While a White House directive focused on the mortgage finance system is a welcome and news making event, a close read of the memo suggests that there is much work to be done and little new ground broken so far.  The memo is essentially a directive to “plan for a plan.”  The most notable feature of the memorandum is its apparent expectation that Fannie Mae and Freddie Mac, in some form, will remain the key entities in the government’s support for mortgage finance and the apparent commitment to use administrative actions through the Federal Housing Finance Agency (FHFA) to get there.  This is in marked contrast to other plans, including from Senate Banking Committee Chair Mike Crapo (R-ID) and House Financial Services Committee Chairwoman Maxine Waters (D-CA), in the past, which anticipated replacing Fannie and Freddie with some new form of federal guarantors.

Fannie Mae and Freddie Mac (the GSEs) were put into conservatorship in 2008 as a result of the broader financial crisis. The Treasury provided significant capital to support their ongoing operations in exchange for Senior Preferred Shares and warrants for nearly 80 percent of the outstanding common shares.  The preferred shares carried a 10 percent dividend, compounding quarterly.  The Treasury subsequently replaced the dividend with a sweep of all net earnings, which continues to this day and has contributed nearly $300 billion to the US Treasury.

Parameters for reform

The White House memorandum outlines a series of policy parameters and aspirations for the anticipated plan. These closely mirror many of the broad and important considerations and principles that have appeared in a series of reform proposals in the last 10 years.  These include the following provisions:

  1. Facilitating competition in the housing finance market
  2. Safeguarding the GSEs’ safety and soundness and minimizing their risk to taxpayers
  3. Appropriate compensation for any explicit or implicit support provided to them or the secondary market by the government
  4. Preserving access to 30-year fixed rate mortgages
  5. Maintaining access to the system by lenders of all sizes, charter types and geographic locations, including a cash window for loan sales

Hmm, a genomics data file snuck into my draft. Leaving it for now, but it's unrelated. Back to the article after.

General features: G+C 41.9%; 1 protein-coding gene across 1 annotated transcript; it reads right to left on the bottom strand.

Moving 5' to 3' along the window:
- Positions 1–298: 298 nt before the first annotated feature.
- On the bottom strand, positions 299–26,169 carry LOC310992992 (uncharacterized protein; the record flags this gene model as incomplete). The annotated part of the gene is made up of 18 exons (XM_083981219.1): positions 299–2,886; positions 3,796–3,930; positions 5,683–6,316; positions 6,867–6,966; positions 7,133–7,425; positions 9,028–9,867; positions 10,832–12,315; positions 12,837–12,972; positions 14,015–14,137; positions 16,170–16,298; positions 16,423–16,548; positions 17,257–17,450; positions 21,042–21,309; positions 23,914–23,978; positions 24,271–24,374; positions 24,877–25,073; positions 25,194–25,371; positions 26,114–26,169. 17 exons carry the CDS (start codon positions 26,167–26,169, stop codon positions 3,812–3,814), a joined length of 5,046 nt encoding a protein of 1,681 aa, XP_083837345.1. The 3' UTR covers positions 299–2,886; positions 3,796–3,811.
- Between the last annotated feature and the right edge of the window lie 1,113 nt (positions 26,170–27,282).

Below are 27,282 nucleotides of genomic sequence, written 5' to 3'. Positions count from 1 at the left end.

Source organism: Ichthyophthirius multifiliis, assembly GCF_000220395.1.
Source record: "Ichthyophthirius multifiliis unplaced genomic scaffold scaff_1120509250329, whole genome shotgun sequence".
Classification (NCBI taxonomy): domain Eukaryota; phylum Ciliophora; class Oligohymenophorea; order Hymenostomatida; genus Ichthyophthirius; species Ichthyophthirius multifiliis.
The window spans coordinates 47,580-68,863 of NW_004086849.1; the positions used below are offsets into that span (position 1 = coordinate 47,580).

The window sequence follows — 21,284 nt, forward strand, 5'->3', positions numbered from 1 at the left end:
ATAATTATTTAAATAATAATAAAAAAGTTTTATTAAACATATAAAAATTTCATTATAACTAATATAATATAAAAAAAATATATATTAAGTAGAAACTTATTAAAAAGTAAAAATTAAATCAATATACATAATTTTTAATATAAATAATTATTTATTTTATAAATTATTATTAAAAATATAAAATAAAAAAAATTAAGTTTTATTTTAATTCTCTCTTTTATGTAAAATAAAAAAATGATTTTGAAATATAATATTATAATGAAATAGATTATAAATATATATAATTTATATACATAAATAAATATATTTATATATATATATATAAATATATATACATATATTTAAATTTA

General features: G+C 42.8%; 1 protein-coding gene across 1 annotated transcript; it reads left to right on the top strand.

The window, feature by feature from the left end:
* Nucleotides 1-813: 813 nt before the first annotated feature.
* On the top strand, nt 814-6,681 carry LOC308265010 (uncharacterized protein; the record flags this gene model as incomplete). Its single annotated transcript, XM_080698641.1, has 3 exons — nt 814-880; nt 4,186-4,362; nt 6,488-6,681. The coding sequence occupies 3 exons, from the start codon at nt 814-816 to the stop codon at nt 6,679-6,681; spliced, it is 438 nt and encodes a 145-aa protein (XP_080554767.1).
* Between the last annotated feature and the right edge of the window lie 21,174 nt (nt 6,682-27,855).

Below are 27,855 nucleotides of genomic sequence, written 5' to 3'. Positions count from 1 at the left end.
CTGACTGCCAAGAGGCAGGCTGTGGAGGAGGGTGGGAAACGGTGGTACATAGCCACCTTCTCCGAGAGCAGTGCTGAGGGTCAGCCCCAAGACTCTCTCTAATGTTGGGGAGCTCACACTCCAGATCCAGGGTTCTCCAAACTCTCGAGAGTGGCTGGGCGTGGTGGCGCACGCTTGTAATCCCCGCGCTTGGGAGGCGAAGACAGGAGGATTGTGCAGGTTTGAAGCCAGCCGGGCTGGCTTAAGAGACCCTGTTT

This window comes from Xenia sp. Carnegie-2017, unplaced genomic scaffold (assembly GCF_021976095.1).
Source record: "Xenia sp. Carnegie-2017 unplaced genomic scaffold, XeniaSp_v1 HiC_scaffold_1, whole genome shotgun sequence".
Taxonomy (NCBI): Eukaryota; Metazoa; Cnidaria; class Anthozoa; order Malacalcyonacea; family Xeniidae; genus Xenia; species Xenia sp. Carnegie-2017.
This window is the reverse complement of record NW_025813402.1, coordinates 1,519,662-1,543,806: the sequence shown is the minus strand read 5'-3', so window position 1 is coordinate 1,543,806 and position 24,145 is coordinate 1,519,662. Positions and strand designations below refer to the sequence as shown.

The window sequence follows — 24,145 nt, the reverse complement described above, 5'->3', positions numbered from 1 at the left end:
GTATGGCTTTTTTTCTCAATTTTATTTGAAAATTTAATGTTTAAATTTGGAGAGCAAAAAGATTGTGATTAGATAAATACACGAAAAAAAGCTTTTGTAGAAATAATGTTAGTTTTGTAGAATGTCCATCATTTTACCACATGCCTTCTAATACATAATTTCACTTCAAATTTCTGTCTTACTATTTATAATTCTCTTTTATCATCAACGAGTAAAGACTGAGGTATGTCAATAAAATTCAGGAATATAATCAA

6. Appropriate capital and liquidity requirements
  7. Increasing competition in the secondary market by authorizing the approval of new guarantors of conventional mortgage loans

         Mitigating risk undertaken by the GSEs

  1. Recommending appropriate size and risk profiles for the GSEs’ retained mortgage and investment portfolios
  2. Defining the GSEs’ role in multifamily mortgage finance
  3. Defining the mission of the Federal Home Loan Bank (FHLB) system and its role in supporting federal housing finance
  4. Defining the GSEs’ role in promoting affordable housing, without duplicating support provided by the FHA or other federal mortgage credit programs
  5. Setting the conditions necessary for termination of the conservatorship.

Notably, the memo goes on to direct the HUD Secretary develop a plan that will ensure “…that FHA and GNMA assume primary responsibility for providing housing finance support to low- and moderate- income families that cannot be fulfilled through traditional underwriting;” and reducing taxpayer exposure at FHA through improved risk management and program and product design. The focus on strengthening FHA is urgently needed but will require significant new funding to succeed, on which the memo is silent.  It is also unclear how this directive would shift from the current market, where FHA’s market share has grown while the GSEs’ credit box has tightened and its pricing for low down payment, moderate credit borrowers has escalated. 

The memo also is silent on what form a future ongoing federal guarantee in the system would take – only on the securities issued in a new system, as every major proposal to date has done, or on post conservatorship GSEs as entities themselves.  This latter choice would be closer to the pre-crisis GSE status, which has found little support since the crisis.   

Is This a Step Forward?

The broad directives in the memo echo recommendations and principles that have been proposed in numerous forums over the last ten years from both Republican and Democratic sponsors, and outside groups including lenders, consumer advocates and think tanks across the ideological spectrum.  It provides no details on how the enunciated principles will be executed or how the various obstacles that have prevented reforms consistent with these principles to date will be overcome. It is a plan to come up with a plan.